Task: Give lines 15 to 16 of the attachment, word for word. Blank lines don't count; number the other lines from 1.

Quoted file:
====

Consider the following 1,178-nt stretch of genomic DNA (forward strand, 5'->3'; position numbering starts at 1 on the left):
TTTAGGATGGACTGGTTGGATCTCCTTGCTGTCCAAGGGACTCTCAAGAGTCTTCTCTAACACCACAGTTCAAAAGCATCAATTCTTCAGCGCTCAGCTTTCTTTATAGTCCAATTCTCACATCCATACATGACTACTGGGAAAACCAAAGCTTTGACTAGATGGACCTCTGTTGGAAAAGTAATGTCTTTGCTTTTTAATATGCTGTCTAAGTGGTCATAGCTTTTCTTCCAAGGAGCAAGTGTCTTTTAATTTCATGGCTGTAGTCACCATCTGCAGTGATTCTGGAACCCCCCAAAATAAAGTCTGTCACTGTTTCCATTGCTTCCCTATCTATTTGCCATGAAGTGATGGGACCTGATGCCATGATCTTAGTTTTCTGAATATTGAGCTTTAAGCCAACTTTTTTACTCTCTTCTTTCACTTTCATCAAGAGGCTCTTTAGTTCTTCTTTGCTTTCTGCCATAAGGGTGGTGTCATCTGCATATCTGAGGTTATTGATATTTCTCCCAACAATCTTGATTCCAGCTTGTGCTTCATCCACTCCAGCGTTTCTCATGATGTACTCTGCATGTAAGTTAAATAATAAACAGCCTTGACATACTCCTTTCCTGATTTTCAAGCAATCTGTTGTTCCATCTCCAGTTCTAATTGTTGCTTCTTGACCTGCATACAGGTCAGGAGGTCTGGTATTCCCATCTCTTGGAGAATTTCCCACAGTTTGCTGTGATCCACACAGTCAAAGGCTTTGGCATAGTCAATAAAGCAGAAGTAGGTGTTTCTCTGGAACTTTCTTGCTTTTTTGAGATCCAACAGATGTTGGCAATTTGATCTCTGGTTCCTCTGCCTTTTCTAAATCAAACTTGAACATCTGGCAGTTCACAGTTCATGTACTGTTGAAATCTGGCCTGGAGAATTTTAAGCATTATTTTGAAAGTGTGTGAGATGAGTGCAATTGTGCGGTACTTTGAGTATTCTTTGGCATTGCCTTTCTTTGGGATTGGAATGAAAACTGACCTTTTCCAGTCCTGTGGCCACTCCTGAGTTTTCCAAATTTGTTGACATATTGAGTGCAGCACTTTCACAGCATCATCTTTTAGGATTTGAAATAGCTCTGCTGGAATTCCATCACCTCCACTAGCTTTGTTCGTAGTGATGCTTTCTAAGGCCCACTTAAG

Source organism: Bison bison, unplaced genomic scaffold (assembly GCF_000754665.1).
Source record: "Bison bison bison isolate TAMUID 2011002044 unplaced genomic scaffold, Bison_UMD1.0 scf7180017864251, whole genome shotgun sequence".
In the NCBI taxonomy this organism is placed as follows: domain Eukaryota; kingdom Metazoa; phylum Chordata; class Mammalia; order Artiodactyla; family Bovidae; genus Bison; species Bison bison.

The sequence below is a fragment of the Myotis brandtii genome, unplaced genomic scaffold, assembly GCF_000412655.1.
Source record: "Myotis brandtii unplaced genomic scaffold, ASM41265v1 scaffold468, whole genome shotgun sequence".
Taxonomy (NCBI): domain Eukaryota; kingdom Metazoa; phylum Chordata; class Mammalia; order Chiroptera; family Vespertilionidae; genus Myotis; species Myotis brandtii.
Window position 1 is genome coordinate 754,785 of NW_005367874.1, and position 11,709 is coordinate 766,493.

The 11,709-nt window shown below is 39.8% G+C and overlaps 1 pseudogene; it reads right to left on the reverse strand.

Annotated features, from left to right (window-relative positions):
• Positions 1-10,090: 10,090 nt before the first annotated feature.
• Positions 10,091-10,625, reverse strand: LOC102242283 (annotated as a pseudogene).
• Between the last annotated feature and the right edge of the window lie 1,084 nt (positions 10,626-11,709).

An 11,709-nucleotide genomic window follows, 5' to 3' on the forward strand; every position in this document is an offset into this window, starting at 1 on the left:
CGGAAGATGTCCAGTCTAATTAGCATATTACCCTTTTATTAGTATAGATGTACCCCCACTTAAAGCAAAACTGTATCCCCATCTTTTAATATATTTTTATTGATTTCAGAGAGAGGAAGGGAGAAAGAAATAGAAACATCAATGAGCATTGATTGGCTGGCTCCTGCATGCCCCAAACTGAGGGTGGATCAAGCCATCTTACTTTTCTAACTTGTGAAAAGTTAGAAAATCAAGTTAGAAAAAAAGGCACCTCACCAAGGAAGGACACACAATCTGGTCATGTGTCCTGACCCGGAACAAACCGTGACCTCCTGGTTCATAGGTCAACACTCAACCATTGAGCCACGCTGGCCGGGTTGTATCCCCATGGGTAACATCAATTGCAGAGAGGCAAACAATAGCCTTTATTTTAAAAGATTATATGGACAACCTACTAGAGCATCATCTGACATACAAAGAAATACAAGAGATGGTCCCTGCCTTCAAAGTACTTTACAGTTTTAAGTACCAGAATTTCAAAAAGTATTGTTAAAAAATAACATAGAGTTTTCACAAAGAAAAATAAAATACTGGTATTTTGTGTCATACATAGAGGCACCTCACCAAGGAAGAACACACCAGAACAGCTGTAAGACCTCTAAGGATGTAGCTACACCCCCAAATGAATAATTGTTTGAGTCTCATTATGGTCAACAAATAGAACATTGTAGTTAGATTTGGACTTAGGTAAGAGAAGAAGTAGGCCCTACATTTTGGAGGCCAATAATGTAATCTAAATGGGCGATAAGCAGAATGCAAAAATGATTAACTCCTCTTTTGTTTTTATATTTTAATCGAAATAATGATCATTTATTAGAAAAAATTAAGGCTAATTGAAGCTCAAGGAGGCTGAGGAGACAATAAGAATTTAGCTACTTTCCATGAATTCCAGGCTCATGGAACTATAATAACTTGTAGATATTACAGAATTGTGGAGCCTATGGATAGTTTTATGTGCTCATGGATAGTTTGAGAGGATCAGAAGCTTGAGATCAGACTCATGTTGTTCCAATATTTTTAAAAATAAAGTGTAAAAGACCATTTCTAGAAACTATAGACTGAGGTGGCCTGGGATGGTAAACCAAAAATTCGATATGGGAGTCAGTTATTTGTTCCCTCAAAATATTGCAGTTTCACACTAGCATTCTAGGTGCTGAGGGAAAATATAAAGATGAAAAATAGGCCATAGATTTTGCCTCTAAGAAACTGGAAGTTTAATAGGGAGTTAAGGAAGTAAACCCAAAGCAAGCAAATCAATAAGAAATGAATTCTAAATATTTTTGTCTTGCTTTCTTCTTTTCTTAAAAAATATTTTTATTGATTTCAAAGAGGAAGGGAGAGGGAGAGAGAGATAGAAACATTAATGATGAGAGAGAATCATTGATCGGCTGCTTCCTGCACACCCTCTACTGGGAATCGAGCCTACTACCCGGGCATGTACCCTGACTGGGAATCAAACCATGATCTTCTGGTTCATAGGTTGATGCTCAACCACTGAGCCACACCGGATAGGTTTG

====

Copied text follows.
An 11,709-nucleotide genomic window follows, 5' to 3' on the forward strand; every position in this document is an offset into this window, starting at 1 on the left:
CGGAAGATGTCCAGTCTAATTAGCATATTACCCTTTTATTAGTATAGATGTACCCCCACTTAAAGCAAAACTGTATCCCCATCTTTTAATATATTTTTATTGATTTCAGAGAGAGGAAGGGAGAAAGAAATAGAAACATCAATGAGCATTGATTGGCTGGCTCCTGCATGCCCCAAACTGAGGGTGGATCAAGCCATCTTACTTTTCTAACTTGTGAAAAGTTAGAAAATCAAGTTAGAAAAAAAGGCACCTCACCAAGGAAGGACACACAATCTGGTCATGTGTCCTGACCCGGAACAAACCGTGACCTCCTGGTTCATAGGTCAACACTCAACCATTGAGCCACGCTGGCCGGGTTGTATCCCCATGGGTAACATCAATTGCAGAGAGGCAAACAATAGCCTTTATTTTAAAAGATTATATGGACAACCTACTAGAGCATCATCTGACATACAAAGAAATACAAGAGATGGTCCCTGCCTTCAAAGTACTTTACAGTTTTAAGTACCAGAATTTCAAAAAGTATTGTTAAAAAATAACATAGAGTTTTCACAAAGAAAAATAAAATACTGGTATTTTGTGTCATACATAGAGGCACCTCACCAAGGAAGAACACACCAGAACAGCTGTAAGACCTCTAAGGATGTAGCTACACCCCCAAATGAATAATTGTTTGAGTCTCATTATGGTCAACAAATAGAACATTGTAGTTAGATTTGGACTTAGGTAAGAGAAGAAGTAGGCCCTACATTTTGGAGGCCAATAATGTAATCTAAATGGGCGATAAGCAGAATGCAAAAATGATTAACTCCTCTTTTGTTTTTATATTTTAATCGAAATAATGATCATTTATTAGAAAAAATTAAGGCTAATTGAAGCTCAAGGAGGCTGAGGAGACAATAAGAATTTAGCTACTTTCCATGAATTCCAGGCTCATGGAACTATAATAACTTGTAGATATTACAGAATTGTGGAGCCTATGGATAGTTTTATGTGCTCATGGATAGTTTGAGAGGATCAGAAGCTTGAGATCAGACTCATGTTGTTCCAATATTTTTAAAAATAAAGTGTAAAAGACCATTTCTAGAAACTATAGACTGAGGTGGCCTGGGATGGTAAACCAAAAATTCGATATGGGAGTCAGTTATTTGTTCCCTCAAAATATTGCAGTTTCACACTAGCATTCTAGGTGCTGAGGGAAAATATAAAGATGAAAAATAGGCCATAGATTTTGCCTCTAAGAAACTGGAAGTTTAATAGGGAGTTAAGGAAGTAAACCCAAAGCAAGCAAATCAATAAGAAATGAATTCTAAATATTTTTGTCTTGCTTTCTTCTTTTCTTAAAAAATATTTTTATTGATTTCAAAGAGGAAGGGAGAGGGAGAGAGAGATAGAAACATTAATGATGAGAGAGAATCATTGATCGGCTGCTTCCTGCACACCCTCTACTGGGAATCGAGCCTACTACCCGGGCATGTACCCTGACTGGGAATCAAACCATGATCTTCTGGTTCATAGGTTGATGCTCAACCACTGAGCCACACCGGATAGGTTTG